Finally, myostatin inhibition prevented muscle weakness and muscle loss in mice with Huntington’s Disease, an inherited genetic disorder that causes muscles to degenerate over time [R].
2) Myostatin Inhibition May Help Build Muscle
A case study of a human child with unusually high levels of muscle development reported that the child also had very low levels of myostatin, providing evidence for a direct link between myostatin inhibition and enhanced muscle growth in humans [R].
A pilot study using compounds that inhibit or decrease myostatin levels found that just 7 days of treatment increased grip strength in 6 middle-aged human subjects, further suggesting a direct link between myostatin and muscle development in healthy humans [R].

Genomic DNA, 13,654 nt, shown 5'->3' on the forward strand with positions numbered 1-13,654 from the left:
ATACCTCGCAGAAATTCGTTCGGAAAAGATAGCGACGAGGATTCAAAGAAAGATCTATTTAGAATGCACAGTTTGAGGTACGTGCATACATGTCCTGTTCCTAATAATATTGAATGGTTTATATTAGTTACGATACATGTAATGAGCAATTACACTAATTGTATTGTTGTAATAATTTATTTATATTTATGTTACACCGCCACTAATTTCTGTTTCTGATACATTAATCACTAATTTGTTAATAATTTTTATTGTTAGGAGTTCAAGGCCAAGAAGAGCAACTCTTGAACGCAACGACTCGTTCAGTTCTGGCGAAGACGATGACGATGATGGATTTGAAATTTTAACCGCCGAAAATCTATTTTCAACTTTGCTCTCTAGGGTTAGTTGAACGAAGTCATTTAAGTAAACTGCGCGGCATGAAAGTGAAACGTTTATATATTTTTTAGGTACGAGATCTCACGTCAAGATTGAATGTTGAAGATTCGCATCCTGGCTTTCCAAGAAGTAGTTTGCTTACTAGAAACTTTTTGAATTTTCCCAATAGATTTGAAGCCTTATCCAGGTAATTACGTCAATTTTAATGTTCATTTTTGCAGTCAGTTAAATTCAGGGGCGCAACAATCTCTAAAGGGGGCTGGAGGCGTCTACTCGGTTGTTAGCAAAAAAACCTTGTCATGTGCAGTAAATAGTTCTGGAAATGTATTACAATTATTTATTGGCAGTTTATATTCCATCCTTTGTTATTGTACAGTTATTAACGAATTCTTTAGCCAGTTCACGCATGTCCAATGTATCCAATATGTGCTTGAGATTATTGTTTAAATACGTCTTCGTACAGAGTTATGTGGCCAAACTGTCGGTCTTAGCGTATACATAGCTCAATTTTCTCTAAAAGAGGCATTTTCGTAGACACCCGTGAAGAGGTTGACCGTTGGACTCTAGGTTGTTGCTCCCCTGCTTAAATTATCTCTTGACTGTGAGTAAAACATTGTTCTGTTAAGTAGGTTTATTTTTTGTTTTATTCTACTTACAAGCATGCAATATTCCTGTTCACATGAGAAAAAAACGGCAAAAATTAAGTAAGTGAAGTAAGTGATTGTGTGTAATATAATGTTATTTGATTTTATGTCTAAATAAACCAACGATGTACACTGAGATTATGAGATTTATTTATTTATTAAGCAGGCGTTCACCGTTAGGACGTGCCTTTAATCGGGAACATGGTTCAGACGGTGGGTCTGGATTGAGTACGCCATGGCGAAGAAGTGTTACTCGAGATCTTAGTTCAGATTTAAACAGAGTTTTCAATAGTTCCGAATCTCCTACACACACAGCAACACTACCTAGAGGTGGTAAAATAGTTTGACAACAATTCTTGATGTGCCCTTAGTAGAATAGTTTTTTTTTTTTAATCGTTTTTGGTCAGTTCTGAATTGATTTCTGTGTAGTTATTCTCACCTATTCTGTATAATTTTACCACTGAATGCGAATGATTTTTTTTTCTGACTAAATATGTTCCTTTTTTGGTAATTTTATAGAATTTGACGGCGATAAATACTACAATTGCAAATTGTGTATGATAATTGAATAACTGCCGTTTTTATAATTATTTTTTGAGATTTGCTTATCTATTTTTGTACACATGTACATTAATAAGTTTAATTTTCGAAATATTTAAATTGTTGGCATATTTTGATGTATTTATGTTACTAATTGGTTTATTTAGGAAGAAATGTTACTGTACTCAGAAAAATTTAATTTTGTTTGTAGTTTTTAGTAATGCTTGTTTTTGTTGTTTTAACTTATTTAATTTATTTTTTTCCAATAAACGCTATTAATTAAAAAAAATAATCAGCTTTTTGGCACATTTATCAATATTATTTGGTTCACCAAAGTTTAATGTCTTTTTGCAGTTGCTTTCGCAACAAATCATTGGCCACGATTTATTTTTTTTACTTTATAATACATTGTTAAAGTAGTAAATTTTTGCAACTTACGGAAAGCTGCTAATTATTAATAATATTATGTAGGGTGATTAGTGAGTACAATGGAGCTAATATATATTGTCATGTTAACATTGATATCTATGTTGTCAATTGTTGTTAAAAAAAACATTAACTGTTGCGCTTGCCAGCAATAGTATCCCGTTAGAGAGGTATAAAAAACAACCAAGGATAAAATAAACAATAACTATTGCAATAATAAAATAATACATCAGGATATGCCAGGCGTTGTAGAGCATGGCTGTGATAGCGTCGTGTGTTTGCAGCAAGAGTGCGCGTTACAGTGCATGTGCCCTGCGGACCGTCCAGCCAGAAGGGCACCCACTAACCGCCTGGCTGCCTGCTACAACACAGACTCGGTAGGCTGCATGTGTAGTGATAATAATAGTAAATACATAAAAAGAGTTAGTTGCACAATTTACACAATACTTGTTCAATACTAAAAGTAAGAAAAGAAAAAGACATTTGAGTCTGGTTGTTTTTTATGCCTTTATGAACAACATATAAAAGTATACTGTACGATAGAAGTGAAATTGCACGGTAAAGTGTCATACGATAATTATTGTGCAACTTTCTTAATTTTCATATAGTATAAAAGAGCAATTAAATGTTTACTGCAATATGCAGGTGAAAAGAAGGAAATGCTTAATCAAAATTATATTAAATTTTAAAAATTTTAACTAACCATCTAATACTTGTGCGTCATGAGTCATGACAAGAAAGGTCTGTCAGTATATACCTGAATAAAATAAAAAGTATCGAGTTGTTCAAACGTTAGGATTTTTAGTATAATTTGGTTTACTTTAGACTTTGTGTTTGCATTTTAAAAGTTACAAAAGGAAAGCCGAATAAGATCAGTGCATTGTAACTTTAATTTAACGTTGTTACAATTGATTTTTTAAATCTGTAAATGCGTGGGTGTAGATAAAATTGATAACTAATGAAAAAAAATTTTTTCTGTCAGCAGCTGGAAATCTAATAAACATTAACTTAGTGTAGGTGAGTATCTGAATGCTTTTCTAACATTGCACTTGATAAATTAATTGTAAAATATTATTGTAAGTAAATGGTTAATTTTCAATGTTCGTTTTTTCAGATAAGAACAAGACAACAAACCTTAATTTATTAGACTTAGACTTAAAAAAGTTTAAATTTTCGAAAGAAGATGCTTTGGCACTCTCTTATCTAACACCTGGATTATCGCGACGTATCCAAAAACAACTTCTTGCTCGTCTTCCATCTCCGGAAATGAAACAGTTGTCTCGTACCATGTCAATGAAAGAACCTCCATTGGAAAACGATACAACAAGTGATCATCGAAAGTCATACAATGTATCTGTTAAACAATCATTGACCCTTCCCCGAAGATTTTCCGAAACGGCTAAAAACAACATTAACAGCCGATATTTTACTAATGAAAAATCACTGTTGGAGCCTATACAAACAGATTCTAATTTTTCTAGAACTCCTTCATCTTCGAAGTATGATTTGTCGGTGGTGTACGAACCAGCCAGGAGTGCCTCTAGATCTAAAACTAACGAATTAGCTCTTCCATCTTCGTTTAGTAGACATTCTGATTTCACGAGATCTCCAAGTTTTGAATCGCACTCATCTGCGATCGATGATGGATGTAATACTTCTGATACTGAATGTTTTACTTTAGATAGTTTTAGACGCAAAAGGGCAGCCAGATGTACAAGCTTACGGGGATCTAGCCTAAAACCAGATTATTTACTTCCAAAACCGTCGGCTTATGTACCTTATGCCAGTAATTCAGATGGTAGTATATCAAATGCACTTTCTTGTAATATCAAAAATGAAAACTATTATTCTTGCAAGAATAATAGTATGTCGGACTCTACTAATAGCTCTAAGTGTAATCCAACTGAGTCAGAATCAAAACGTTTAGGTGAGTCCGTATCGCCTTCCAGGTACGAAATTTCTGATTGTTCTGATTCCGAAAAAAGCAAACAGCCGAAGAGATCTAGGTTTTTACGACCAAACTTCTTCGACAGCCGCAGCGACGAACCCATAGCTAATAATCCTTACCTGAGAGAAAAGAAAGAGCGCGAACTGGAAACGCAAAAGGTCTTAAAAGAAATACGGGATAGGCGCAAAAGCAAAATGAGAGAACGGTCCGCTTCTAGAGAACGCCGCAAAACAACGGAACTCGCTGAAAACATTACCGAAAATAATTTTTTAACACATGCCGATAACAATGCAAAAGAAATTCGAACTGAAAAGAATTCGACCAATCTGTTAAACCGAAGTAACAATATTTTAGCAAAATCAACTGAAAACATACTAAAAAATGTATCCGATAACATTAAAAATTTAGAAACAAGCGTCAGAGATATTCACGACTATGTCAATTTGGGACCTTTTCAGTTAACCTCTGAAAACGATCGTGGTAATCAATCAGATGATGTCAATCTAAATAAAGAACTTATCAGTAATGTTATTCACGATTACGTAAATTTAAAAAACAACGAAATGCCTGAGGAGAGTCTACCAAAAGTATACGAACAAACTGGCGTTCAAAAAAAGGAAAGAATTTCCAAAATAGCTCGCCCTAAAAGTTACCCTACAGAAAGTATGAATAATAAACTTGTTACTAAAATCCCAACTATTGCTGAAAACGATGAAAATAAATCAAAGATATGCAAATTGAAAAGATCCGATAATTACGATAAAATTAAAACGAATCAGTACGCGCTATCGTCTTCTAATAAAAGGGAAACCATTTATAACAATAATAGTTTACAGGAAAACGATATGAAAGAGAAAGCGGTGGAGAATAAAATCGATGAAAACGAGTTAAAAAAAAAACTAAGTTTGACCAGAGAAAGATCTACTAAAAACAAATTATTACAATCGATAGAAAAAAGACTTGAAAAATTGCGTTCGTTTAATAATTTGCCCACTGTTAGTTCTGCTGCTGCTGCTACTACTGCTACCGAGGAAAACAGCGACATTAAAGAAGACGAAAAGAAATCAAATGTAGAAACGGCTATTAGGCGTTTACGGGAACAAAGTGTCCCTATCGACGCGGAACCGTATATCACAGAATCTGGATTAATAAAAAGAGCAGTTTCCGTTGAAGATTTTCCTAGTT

Similar connections have been observed in both mice and cattle, where genetic mutations that impair the creation of myostatin in the body result in “double-muscled” animals that have up to 20% more muscle fibers than normal, as well as dramatically reduced levels of body fat [R, R, R, R].
3) Myostatin Inhibition May Prevent Obesity
In addition to affecting muscle growth, inhibiting myostatin may also help prevent the accumulation of fat in the body.
In mice, using follistatin to inhibit myostatin led to reduced fat gain, and also decreased the size of fat-storing cells (adipocytes) [R].
Foods and Supplements that Inhibit Myostatin
While most scientific studies have used complicated genetic modification techniques to control myostatin levels in animals, this is obviously not the most practical way for human users to affect their own myostatin levels.
However, myostatin can be inhibited in humans by taking supplements, as well as by eating foods that are rich in nutrients that can indirectly affect myostatin activity in the body.
For example, one notable method of inhibiting myostatin is through the consumption of epicatechin, a member of the flavonoid family of chemicals that control pigmentation in plants [R].